“Surveillance conducted by government authorities induces self-censorship by writers around the world.”
So says PEN America, which today released the results of a survey conducted in the fall of 2014, asking writers worldwide how their freedom of expression has been impacted by NSA surveillance. Perhaps most significantly, the survey results show that writers in countries designated “free” by the organization Freedom House are at least as worried—and in some cases, more worried—about government surveillance than writers in “non-free” countries. 75% of respondents from “free” countries told PEN they were “very” or “somewhat” concerned about government surveillance.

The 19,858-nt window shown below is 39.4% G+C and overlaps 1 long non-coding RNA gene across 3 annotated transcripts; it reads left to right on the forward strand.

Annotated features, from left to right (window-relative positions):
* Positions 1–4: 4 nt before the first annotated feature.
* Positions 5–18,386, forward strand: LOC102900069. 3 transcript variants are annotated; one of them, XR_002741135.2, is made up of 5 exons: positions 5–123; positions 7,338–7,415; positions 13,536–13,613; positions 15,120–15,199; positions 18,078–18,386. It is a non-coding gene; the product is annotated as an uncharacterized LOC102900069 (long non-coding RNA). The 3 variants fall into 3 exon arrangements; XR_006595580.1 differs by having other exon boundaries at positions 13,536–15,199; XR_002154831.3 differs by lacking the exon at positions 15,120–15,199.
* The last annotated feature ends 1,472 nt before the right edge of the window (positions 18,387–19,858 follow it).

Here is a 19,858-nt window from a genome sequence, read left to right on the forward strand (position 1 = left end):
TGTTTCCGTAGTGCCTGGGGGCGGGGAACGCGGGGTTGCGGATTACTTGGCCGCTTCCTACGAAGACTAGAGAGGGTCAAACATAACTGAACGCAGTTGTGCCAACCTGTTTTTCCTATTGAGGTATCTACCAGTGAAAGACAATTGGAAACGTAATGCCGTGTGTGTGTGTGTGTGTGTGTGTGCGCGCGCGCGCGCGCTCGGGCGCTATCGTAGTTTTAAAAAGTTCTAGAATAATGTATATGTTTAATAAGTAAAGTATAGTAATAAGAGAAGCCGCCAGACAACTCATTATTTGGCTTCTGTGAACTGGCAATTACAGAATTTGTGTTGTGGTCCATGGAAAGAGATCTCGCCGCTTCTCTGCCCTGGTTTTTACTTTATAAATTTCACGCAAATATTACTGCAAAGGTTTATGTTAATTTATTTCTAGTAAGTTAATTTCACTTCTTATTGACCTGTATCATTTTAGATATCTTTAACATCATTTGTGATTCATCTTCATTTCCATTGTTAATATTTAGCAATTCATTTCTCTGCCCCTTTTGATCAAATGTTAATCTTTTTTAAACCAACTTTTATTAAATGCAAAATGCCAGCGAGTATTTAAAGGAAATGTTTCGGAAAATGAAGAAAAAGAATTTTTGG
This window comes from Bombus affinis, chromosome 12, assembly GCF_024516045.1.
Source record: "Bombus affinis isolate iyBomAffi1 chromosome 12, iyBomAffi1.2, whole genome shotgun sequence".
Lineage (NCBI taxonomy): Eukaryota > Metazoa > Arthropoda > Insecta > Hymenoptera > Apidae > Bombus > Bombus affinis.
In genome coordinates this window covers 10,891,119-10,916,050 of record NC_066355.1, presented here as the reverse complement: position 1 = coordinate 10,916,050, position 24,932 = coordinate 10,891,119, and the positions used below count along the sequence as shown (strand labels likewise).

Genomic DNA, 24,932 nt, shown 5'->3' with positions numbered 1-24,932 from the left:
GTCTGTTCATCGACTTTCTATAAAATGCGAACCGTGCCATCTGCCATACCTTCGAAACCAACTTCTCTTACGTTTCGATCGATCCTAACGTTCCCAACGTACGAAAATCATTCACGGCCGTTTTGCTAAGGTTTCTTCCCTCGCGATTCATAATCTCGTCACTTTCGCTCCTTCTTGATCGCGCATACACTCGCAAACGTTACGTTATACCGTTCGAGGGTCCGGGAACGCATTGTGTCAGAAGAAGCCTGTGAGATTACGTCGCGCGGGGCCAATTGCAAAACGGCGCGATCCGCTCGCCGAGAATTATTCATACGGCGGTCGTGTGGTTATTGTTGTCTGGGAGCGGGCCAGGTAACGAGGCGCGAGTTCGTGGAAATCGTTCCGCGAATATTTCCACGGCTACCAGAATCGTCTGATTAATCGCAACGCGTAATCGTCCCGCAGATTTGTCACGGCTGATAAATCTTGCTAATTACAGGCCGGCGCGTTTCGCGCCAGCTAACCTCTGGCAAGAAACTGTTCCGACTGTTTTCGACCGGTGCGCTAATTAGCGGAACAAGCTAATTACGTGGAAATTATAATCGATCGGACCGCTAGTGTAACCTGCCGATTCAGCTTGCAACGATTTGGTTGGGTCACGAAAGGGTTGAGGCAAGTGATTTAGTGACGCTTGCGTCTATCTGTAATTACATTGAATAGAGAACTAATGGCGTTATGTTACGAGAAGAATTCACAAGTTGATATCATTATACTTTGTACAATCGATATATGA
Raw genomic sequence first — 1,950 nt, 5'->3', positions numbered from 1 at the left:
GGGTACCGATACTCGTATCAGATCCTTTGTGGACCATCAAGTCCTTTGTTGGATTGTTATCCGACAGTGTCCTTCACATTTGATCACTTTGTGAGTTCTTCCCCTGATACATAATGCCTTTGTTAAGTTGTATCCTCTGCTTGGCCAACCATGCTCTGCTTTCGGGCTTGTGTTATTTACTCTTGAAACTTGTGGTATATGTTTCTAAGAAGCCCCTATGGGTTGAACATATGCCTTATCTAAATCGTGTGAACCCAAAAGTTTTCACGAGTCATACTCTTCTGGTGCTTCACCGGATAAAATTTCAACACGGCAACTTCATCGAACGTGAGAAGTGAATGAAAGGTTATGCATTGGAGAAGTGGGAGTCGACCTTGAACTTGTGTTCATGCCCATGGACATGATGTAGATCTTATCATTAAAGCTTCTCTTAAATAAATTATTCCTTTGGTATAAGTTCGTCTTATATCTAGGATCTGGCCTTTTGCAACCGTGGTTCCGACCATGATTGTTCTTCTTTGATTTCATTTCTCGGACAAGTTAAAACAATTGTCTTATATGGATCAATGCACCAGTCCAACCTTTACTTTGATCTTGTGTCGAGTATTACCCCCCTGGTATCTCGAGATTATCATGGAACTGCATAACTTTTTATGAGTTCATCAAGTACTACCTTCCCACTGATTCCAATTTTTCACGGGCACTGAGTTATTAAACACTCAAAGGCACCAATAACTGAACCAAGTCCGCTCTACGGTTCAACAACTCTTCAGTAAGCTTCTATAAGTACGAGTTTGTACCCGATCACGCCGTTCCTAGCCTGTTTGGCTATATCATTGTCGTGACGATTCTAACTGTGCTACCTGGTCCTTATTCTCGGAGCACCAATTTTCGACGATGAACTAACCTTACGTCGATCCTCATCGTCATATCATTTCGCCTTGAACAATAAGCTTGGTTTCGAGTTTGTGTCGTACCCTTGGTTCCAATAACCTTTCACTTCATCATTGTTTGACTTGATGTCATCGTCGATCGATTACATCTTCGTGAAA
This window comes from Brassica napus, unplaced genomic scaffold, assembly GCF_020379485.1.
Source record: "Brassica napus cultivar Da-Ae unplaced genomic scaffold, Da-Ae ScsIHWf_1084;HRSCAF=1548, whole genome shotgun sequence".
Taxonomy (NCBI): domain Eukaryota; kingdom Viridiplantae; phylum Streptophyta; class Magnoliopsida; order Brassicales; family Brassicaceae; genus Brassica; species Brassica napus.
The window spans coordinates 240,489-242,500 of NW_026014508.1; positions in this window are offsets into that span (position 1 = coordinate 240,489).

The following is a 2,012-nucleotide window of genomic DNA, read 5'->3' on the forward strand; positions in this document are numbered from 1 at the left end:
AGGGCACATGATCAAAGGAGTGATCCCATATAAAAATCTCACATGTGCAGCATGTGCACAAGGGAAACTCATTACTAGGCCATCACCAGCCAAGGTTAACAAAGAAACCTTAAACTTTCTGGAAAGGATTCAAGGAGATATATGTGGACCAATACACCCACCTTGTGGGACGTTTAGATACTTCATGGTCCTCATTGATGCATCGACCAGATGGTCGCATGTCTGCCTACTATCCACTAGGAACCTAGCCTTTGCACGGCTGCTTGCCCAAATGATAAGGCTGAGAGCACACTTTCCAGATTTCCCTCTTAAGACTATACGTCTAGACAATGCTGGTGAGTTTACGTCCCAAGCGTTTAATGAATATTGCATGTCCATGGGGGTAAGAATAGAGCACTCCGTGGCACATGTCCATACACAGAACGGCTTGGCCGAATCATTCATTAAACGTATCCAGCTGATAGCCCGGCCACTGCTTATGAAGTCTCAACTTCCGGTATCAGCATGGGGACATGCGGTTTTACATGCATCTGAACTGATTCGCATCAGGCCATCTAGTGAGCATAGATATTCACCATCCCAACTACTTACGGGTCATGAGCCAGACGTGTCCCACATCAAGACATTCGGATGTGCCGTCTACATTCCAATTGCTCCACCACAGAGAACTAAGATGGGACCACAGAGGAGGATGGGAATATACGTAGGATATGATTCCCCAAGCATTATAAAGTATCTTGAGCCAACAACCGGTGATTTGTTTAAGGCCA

That fear has direct impact on their work and expression: 34% said they had decided against writing on a certain topic; 42% said they had refrained from certain social media activities; 31% have avoided certain topics in phone and internet communications; and 26% have “refrained from conducting internet searches or visiting websites on topics that may be considered controversial or suspicious, or have seriously considered it.” Surveyed writers were so concerned about government spying that many of them said they were hesitant to participate in the survey, out of fear of some kind of secret action against them.
The findings come on the heels of a 2013 PEN study that examined US writers’ attitudes towards surveillance and self-censorship.